We can’t find any vintage photos to document what Rockaway Beach looked like when it was first settled in the 1860′s. The closest we have to a visual image is a fisherman’s map, circa 1900, that marks natural features such as marshland, dunes, and trees. That map can be found on page 2 of my book, Images of America: Rockaway Beach.
We also have written accounts from the first two decades of the twentieth century, which tell us that even into the 1870′s, “the entire beach was covered with groves of fine cedar trees.” This is found on page 104 of the 1917 book, Bellot’s History of the Rockaways. Page 52 of Seyfried and Asadorian’s out-of-print Old Rockaway, New York in Early Photographs, adds: “until the second half of the 19th century most of the Rockaway peninsula, especially the western section, lay fallow, an uninhabited land of sandhills, dunes, and marsh grass. “
Perhaps the most personal commentary came from Fannie Holland’s grand-daughter Isadora, who recorded her childhood memories of early Rockaway Beach in an unpublished 1932 memoir, stating: “Sand hills all along the ocean front, just a soft sand trail called ‘the road’ to Far Rockaway; the waters of Jamaica Bay coming up to the road and meeting the ocean on high tides…There were only a few scattered houses here….[At Beach 80th Street and road was] a little house where Captain and Mrs. Baker lived, and where I was born, on August 25, 1870. Three or four years later my uncle took me up to visit the little house, and Aunt Mellie Baker filled my little pinafore with pink roses from her garden.”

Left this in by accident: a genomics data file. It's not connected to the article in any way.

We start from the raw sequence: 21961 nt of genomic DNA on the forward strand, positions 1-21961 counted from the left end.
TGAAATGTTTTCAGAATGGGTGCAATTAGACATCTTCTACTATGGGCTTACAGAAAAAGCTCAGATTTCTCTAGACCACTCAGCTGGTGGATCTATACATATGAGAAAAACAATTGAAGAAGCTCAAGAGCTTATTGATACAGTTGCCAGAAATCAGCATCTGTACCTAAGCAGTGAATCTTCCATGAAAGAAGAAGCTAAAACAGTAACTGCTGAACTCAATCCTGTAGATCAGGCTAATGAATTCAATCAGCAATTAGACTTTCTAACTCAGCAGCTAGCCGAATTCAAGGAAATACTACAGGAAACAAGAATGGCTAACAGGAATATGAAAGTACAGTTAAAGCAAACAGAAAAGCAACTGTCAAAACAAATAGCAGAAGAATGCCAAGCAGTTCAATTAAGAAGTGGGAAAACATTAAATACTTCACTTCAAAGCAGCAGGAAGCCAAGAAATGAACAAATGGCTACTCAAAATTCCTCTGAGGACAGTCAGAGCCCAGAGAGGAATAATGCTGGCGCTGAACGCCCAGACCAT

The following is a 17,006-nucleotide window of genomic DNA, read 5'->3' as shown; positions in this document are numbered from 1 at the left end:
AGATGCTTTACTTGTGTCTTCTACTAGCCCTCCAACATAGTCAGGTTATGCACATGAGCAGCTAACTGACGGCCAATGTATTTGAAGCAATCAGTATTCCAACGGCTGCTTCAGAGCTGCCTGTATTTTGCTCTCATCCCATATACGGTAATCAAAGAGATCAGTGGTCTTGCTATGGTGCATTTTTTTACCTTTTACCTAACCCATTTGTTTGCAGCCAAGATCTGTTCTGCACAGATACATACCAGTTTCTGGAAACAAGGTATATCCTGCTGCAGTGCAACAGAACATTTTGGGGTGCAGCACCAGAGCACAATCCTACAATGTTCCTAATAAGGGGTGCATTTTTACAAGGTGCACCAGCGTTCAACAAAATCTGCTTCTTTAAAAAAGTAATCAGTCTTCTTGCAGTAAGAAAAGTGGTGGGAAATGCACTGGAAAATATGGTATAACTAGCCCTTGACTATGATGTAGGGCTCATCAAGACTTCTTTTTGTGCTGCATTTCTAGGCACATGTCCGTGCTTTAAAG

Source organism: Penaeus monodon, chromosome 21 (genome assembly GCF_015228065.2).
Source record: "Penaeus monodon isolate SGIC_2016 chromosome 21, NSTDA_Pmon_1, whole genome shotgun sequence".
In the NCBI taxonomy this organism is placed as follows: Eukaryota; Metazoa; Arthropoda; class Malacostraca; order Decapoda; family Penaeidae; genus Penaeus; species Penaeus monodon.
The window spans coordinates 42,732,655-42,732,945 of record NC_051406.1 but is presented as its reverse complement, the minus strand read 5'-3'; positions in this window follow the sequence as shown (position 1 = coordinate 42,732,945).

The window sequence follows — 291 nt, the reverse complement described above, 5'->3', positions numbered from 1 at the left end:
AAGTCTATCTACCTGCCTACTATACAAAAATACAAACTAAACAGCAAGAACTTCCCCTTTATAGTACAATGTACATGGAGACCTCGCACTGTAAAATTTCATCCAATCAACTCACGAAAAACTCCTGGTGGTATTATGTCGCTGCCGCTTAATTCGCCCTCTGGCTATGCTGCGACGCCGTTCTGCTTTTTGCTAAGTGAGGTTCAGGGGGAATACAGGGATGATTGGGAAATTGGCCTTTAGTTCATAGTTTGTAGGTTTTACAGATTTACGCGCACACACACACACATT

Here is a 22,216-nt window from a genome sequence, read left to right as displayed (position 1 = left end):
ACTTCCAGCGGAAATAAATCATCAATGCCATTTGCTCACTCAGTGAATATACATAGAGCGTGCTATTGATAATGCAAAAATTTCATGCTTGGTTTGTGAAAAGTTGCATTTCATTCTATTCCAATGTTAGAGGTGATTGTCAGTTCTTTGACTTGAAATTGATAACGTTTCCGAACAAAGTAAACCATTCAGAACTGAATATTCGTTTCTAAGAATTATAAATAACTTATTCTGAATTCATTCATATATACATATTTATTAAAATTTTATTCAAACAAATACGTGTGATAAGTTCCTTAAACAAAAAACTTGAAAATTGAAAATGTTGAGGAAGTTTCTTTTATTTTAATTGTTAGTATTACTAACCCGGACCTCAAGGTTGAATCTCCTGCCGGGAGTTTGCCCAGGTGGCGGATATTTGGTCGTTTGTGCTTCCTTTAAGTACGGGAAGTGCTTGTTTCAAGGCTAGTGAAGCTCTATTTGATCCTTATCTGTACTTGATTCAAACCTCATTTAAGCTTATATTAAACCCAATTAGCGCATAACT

There is a series of 1899 photos of the Seaside section (see pages 57 and 58 of the Seyfried and Asadorian book), documenting that numerous groves of cedar trees remained, even after popular amusement rides had been constructed, and after the Great Seaside Fire had ravaged the area in 1892. This is confirmed by an 1881 publication, Guide to Rockaway Beach and Progress of Popular Favor to the Sea, available online from public domain sources, which glowingly described the offerings of at least twenty “select” hotels, including Seaside House, Atlas Hotel, Surf Pavilion, and the Egbert Emmet House. Thanks to this guide, we know that Otto Huber’s lager (brewed in Williamsburg, thank you), was drawn “fresh and cool from the wood” for serving in the “large picnic grove” at the Seaside Walk House on Remsen Street (between today’s Beach 102nd and Beach 104th Streets). A large and beautiful grove at Atlantic Park Hotel (Beach 75th and the oceanfront) allowed guests to gather “under the shade of the fragrant cedars…[to] enjoy the full benefit of the cool sea breezes.” There are also references to establishments constructed to take advantage of the superior views and cooling breezes afforded by heightened elevation.
So, the first wave of Rockaway Beach settlers developed the land with at least some semblance of respect for the importance of trees and dunes. However, as the numbers of visitors increased exponentially, it appears that the land was flattened for tent and bungalow colonies (generally constructed quite close to the beach, photos show). Then, these gave way to beachfront high rises, playgrounds, roller rinks and handball courts when Robert Moses left his mark on the peninsula from the 1930′s through the 1960′s.
I think it’s past time to reestablish dunes and vegetation on Rockaway Beach. Double dunes, triple dunes, heck, why not quadruple dunes?
In the post-Stupid Storm Sandy world, we need all the protection we can get.
Text copyright Vivian R. Carter 2013. Photos copyright Vivian R. Carter 2012.